PDA

View Full Version : Fifty one year old Kodak documentary



Pages : 1 2 [3] 4 5 6 7

Ray Rogers
02-03-2009, 06:42 PM
The only equipment run by air pressure were mixers.

How was emulsion moved around the lab, to and from de-aeriation, and to the coating heads?



With 24 cans in the CTB

CTB?



Larger scales used huge electric mixers, many with shrouds to prevent arcing when solvents were added.

Could you say a bit more on this?
Do you mean the solvents might catch fire?

I have observed underwater arcing? sparking? once or twice when "bumping" the heating/mixing equipment... I was quite surprised!

Photo Engineer
02-03-2009, 08:13 PM
Ray;

I moved the emulsion by cart in 1 L - 20 L containers with light-tight covers. What?

CTB = Constant Temperature Bath.

Solvents can catch fire due to arcing in electric and electronic equipment. So yes, there was a potential hazard. The mixer motor was above the solution. It cannot be below or it would short out.

PE

Louis Nargi
02-03-2009, 10:10 PM
Thanks, interesting to see how its done.

dyetransfer
02-04-2009, 10:28 AM
Hi Ray - when I visited Fotokemika in Croatia, there was about a 50:50 mix of men and women working. The emulsion chemist was a woman, the coating engineer was a man, two women did all the mixing and chemistry work, young men clambered all over the coating machine in the dark looping up the emulsion on the dryer, and a mix of men and women worked the slitting boxing and inspection area.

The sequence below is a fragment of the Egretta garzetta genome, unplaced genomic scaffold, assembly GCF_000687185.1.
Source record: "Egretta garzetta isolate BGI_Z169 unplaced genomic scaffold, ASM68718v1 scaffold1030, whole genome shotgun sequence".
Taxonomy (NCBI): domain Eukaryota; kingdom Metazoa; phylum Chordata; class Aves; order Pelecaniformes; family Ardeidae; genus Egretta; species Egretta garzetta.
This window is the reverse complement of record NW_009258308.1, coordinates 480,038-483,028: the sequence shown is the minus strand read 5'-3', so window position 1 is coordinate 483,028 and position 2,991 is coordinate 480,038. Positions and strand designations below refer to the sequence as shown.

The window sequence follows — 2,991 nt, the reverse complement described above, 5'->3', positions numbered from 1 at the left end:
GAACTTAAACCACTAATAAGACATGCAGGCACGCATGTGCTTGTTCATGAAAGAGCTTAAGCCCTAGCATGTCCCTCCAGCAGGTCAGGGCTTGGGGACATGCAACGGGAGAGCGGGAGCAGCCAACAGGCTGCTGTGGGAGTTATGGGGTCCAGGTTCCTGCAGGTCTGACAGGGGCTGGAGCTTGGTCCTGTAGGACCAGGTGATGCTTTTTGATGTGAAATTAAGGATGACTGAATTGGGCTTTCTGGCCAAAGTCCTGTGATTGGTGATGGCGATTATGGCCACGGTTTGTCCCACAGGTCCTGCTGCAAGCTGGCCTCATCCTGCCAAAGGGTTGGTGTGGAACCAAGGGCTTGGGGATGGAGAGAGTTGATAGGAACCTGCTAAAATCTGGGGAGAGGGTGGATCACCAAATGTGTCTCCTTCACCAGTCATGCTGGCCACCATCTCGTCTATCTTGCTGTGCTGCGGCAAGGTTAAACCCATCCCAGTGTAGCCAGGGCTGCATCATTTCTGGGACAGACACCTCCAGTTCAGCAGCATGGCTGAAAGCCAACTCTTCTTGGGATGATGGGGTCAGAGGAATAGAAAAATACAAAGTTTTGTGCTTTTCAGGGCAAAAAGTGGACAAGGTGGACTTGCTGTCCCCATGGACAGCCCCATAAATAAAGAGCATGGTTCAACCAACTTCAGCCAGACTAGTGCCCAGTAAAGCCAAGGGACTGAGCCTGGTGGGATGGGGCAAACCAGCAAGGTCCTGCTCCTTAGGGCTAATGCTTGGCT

Regards - Jim

Ray Rogers
02-04-2009, 07:38 PM
Hi Ray - when I visited Fotokemika in Croatia, there was about a 50:50 mix of men and women working. The emulsion chemist was a woman, the coating engineer was a man, two women did all the mixing and chemistry work, young men clambered all over the coating machine in the dark looping up the emulsion on the dryer, and a mix of men and women worked the slitting boxing and inspection area.

Regards - Jim

Interesting. That sounds atypically well intergrated, but I guess we are missing data for the total numbers employed, rather than just what we have actually seen in pictures and first hand.

I wonder if there is more equality between the sexes in Croatia in general?

John Shriver
02-04-2009, 07:41 PM
The film being spooled is Verichrome Pan. So this movie has to be made after the introduction of Verichrome Pan in 1957. Also, the emulsion of the film being loaded is grey, if it were Verichrome (ortho), it would be a bright magenta color.

So perhaps Kodak chose to use an absolutely obsolete coating machine for the part of the film that was "sensitive" to competitors. Or maybe they used more obsolete technology for Verichrome Pan, and saved the newer coating machines for the professional films? Or, since Verichrome Pan was by far the most popular film in 1957, they were using both old and new machines to make it, just for capacity reasons.

Interesting that the spooling machine is spooling either 620 or 616 size film. I suppose it would be easy to tell from the pattern of frame numbering.

David A. Goldfarb
02-04-2009, 08:22 PM
I wonder if there is more equality between the sexes in Croatia in general?